New Delhi: Rabindranath Tagore entered the world of visual imagery, drifting from words to images, only when he turned 64.
The winner of the Nobel Prize for Literature in 1913 went on to become one of the earliest master painters in India, with his drawings of human figures and nature.
“The last Harvest: Sesquicentennial Exhibition of Paintings by Tagore,” a collection of nearly 100 paintings that has already travelled the world as part of the 150th birth anniversary celebrations of the sage (his birthday was on May 8, 1861), has now dropped anchor in India at the National Gallery of Modern Art (NGMA) in the capital.
The exhibition, which opened Monday, will continue for a month in New Delhi, before touring other cities in the country. Director of the NGMA Rajeev Lochan said: “We will take it to Mumbai, Bangalore, Hyderabad and Bhopal.”
He added that the paintings had already travelled to nine museums in three continents.
At NGMA, New Delhi, the exhibition was inaugurated by Union Culture Minister Chandresh Kumari Katoch.
The exhibition was curated in chronological order, under four categories in keeping with the progression of Tagore as a painter of curious natural creatures and creator of layered landscapes, mysterious figures, self-portraits, narratives and head portraits, inspired by Cubism.
Tagore the globe-trotter began to paint at his long-time friend Victoria Ocampo’s mansion named Miralrio San Isidro in Buenos Aires, Argentina, 17 years before his death.
But even as a writer, Tagore was a frequent doodler. Instead of scratching out errors, he drew forms around them so that the overwriting and scratching took on separate lives on hand-written pages.
Out of this doodling emerged a strange set of drawings, mostly geometric forms from his early days as a painter. The drawings throw light on the poet-turned-artist’s struggle to master form and lines in the first section, “shapes”.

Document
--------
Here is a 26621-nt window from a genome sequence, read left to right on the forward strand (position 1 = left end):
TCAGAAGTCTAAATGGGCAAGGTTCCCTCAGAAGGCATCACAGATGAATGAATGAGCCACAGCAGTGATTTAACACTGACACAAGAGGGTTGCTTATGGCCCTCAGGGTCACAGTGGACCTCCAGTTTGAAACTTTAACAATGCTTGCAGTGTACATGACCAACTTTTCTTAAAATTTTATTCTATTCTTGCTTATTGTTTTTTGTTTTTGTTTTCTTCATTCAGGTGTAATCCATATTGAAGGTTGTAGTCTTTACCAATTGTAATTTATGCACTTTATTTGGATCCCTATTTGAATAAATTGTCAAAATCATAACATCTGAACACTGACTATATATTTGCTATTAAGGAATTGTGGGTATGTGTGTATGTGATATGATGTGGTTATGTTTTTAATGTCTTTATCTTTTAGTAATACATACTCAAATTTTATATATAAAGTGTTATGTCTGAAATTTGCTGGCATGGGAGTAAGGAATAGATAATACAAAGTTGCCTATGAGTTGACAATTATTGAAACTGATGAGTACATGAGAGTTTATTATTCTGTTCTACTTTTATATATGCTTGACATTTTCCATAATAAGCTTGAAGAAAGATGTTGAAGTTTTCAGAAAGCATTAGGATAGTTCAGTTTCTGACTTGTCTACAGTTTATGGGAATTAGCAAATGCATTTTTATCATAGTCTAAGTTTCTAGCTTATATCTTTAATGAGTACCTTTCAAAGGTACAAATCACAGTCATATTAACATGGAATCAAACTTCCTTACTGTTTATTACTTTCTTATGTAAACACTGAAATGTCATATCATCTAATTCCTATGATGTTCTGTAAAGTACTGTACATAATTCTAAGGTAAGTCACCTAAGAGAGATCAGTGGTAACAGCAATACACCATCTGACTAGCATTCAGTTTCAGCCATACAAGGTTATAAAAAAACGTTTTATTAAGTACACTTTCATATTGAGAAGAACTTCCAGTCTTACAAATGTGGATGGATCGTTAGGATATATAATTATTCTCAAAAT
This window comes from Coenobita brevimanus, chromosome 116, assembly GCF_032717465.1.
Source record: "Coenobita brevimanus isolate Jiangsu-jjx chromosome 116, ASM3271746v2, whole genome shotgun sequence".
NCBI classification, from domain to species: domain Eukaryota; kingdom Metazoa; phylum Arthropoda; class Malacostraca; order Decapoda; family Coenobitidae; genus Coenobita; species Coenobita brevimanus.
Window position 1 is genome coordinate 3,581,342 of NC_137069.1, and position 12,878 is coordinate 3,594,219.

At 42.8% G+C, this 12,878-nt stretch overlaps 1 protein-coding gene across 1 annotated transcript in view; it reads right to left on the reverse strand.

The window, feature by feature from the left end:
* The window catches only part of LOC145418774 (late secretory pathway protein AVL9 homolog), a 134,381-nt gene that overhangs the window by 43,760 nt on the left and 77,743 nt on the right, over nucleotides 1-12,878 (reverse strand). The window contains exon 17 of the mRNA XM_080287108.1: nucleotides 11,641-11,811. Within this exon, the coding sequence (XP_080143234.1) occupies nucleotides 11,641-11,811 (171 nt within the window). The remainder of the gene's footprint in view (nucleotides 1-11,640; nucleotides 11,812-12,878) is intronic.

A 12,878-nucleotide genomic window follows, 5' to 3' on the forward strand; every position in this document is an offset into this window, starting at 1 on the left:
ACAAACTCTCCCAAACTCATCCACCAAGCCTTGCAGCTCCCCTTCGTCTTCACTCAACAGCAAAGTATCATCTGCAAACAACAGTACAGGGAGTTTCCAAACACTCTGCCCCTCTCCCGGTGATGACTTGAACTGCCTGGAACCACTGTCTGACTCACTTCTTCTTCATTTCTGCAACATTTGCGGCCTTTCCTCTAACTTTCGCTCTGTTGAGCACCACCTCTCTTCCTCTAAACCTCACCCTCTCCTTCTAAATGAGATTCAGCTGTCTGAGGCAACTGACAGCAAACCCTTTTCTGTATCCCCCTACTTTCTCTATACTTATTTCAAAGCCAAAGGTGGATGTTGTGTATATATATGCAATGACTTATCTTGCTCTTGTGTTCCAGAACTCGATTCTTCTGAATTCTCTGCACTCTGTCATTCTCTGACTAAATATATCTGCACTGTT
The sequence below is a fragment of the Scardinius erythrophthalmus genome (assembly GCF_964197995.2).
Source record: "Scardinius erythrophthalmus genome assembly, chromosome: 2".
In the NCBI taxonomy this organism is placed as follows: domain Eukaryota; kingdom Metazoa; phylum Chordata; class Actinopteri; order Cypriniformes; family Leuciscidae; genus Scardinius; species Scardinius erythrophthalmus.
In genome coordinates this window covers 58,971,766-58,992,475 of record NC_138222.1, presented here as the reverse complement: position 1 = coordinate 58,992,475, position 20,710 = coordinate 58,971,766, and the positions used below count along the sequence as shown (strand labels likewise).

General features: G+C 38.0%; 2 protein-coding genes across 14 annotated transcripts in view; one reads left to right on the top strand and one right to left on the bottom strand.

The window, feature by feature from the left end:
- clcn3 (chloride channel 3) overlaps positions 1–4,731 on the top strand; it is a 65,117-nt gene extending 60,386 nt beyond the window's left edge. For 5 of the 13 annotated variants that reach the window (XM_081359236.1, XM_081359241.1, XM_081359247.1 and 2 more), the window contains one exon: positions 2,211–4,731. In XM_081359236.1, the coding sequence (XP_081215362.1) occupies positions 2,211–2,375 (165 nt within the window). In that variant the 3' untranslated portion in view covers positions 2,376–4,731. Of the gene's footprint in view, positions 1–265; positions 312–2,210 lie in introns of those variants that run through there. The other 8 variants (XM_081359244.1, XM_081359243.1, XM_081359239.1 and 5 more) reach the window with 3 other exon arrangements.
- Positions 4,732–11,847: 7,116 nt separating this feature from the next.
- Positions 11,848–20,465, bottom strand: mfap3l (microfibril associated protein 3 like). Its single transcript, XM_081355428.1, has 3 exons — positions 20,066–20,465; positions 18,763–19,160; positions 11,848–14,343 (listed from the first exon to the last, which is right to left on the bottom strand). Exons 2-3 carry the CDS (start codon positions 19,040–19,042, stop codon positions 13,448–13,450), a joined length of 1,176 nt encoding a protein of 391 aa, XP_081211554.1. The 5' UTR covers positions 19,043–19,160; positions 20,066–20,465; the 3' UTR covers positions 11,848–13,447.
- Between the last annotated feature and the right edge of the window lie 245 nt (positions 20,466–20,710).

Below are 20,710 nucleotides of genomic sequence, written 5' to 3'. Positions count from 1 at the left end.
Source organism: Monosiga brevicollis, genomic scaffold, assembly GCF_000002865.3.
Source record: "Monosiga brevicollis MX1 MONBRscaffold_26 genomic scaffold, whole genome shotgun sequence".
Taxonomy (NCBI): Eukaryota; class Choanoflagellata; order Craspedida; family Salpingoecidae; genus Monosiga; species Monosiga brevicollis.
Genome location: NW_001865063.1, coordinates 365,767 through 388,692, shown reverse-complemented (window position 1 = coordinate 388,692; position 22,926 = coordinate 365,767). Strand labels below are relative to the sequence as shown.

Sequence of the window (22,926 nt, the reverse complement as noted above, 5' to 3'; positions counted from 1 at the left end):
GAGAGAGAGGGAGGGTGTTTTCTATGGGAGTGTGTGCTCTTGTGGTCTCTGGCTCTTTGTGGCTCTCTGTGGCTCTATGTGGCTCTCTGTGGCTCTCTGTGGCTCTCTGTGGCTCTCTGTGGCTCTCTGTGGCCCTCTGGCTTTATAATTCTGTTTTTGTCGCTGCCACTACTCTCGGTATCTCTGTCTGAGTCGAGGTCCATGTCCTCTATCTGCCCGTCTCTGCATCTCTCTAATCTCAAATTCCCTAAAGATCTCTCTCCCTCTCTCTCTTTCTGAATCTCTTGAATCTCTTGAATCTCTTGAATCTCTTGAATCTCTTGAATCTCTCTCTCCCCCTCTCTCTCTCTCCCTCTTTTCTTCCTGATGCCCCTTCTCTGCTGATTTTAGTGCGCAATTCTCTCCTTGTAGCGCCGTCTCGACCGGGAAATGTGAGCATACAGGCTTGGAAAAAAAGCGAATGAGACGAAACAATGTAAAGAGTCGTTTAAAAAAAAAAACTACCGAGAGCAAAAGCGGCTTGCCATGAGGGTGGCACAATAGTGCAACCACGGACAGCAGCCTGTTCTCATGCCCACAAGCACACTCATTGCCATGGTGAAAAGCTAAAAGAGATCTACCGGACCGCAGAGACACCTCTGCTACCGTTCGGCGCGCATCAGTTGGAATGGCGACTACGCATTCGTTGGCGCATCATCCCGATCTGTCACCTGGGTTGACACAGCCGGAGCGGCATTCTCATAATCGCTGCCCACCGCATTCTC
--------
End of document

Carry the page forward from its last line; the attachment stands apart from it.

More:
That makes way to a section on “animal and nature” in which the poet paints fantastic imaginary beasts, many of them blending aspects of man, reptile, bird and amphibian creatures. While some images resemble the ‘gharial’ (small alligators) found in eastern India, wolves, bovine or feline shapes, all make a presence. All these creatures peer out with knowing, gnome-like eyes.
In his writings, the poet says: “In human society, we sometimes encounter various animals that live hidden within us”.
The hybrid animals speak of Tagore’s obsession with abstract forms and inner psyches.
The mediums are as simple as the pen, coloured ink, water colour and charcoal on paper.
Large gloomy black spaces dominate his silent landscapes, which are hazy in their contours and illuminated by sudden sources of light.
The same meditative quality spills into his figures of women and portraits of faces that are oval in shape and darkly mysterious.
Tagore was untrained as an artist, and he sometimes referred to his paintings as his “foundlings”, with an almost paternal pride.
He said, “paintings made me more observant and visible to the world”.
Tagore said he tried to free his paintings from his literary imagination and from his own identity.
He wanted viewers to appreciate paintings in the light of their own experience and sensitivity.
Tagore regretted that he could not devote more time to art.
“I am hopelessly entangled in the spell that the lines have cast around me… If I were a free agent, unburdened by any care, I would live by the Padma and gather a harvest of pictures,” he wrote to a friend in 1928, when he had begun to paint.
Curated by R. Sivakumar, the art works have been acquired from prestigious collections at the Rabindra Bhavan, Kala Bhavan, Shantiniketan and from the National Gallery of Modern Art.
Tagore drew more than 4,000 pictures during his lifetime.